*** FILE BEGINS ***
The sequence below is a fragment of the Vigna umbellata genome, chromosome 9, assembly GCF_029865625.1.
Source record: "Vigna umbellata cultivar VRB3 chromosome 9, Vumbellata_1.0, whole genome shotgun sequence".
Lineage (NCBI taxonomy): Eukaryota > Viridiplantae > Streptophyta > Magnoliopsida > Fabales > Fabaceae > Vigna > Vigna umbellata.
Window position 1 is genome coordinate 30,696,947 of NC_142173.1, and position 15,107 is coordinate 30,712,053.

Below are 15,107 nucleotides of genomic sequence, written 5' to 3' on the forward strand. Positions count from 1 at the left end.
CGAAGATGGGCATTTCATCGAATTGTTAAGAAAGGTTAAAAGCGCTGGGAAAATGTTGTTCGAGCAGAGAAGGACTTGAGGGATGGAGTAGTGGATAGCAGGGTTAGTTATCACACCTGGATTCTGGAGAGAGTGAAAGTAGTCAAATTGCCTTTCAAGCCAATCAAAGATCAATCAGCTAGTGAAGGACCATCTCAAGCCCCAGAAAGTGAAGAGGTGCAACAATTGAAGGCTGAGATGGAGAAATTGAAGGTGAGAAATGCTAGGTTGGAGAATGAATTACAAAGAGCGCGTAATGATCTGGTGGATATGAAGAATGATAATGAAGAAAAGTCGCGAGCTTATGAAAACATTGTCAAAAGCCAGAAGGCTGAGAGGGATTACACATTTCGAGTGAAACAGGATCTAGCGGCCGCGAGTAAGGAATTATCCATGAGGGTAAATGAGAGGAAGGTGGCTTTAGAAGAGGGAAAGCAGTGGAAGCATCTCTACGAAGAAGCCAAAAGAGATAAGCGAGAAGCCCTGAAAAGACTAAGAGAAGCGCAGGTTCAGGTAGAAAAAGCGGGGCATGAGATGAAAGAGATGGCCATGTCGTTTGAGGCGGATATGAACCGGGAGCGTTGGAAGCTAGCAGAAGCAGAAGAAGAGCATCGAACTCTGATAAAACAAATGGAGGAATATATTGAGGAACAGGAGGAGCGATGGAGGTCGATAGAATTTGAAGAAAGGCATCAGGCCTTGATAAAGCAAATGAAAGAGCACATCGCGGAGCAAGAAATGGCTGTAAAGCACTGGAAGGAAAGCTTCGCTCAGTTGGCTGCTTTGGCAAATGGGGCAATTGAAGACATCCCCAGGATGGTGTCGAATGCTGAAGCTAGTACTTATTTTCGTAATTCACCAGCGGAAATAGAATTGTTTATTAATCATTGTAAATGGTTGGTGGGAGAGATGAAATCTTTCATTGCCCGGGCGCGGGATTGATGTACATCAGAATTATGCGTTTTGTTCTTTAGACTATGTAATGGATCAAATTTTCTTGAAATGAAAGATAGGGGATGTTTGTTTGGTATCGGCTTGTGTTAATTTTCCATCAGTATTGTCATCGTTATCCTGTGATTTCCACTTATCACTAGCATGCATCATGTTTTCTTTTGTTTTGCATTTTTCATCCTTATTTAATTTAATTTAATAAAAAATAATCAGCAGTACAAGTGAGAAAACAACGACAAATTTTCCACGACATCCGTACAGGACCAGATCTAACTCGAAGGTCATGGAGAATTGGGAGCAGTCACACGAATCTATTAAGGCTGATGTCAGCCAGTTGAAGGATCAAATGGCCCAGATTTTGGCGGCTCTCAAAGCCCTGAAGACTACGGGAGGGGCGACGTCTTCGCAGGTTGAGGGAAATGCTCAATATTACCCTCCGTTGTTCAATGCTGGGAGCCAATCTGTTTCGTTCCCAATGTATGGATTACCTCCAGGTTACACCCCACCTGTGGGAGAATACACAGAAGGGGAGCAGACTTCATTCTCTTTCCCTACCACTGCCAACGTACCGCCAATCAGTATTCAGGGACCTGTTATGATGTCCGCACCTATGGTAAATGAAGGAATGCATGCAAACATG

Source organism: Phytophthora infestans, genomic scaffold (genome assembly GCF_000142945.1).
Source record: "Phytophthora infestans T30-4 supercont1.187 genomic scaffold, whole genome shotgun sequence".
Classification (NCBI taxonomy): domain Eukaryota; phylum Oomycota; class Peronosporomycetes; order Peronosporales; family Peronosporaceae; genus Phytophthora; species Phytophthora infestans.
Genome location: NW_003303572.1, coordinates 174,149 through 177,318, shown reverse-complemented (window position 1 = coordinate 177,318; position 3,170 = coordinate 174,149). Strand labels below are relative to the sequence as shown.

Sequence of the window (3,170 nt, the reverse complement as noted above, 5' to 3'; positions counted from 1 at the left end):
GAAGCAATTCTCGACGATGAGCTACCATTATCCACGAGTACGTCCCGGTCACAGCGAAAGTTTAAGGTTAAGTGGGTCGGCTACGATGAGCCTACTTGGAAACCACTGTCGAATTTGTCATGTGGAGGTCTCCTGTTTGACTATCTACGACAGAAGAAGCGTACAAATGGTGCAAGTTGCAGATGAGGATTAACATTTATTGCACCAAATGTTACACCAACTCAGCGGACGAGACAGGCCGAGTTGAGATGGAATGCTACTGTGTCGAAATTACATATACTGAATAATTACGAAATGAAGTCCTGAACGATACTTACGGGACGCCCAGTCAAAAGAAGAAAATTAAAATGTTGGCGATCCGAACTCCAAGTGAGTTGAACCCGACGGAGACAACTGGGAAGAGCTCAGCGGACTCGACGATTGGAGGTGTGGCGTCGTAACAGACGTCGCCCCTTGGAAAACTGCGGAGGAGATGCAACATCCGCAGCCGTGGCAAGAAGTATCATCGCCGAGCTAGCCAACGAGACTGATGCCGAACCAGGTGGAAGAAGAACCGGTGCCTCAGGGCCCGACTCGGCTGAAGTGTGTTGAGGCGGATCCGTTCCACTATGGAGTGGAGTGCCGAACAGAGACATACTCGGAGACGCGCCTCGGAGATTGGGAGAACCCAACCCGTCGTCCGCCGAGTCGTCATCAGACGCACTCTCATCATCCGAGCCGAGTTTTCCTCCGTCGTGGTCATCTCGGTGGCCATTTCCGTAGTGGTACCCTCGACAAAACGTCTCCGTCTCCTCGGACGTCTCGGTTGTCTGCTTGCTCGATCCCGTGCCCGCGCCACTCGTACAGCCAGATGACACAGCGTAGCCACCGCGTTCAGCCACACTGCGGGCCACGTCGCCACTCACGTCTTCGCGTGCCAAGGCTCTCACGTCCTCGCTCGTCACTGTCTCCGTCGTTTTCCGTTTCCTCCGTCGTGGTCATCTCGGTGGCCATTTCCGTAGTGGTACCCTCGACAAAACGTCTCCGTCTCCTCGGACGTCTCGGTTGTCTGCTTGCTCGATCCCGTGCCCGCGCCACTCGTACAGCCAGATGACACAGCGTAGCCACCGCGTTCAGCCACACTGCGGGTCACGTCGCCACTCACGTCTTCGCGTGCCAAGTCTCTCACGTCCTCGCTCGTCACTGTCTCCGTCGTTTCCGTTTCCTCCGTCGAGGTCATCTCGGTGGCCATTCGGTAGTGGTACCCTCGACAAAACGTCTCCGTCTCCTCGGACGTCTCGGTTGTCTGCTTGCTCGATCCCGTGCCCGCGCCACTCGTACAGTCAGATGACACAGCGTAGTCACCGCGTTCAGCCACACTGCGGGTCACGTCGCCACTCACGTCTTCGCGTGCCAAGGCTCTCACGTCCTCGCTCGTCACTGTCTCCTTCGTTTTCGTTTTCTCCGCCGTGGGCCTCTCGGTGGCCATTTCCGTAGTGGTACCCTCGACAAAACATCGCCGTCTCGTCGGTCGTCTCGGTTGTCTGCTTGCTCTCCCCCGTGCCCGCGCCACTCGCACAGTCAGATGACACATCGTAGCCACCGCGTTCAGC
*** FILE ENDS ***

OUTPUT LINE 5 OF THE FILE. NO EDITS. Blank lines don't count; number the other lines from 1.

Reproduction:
Below are 15,107 nucleotides of genomic sequence, written 5' to 3' on the forward strand. Positions count from 1 at the left end.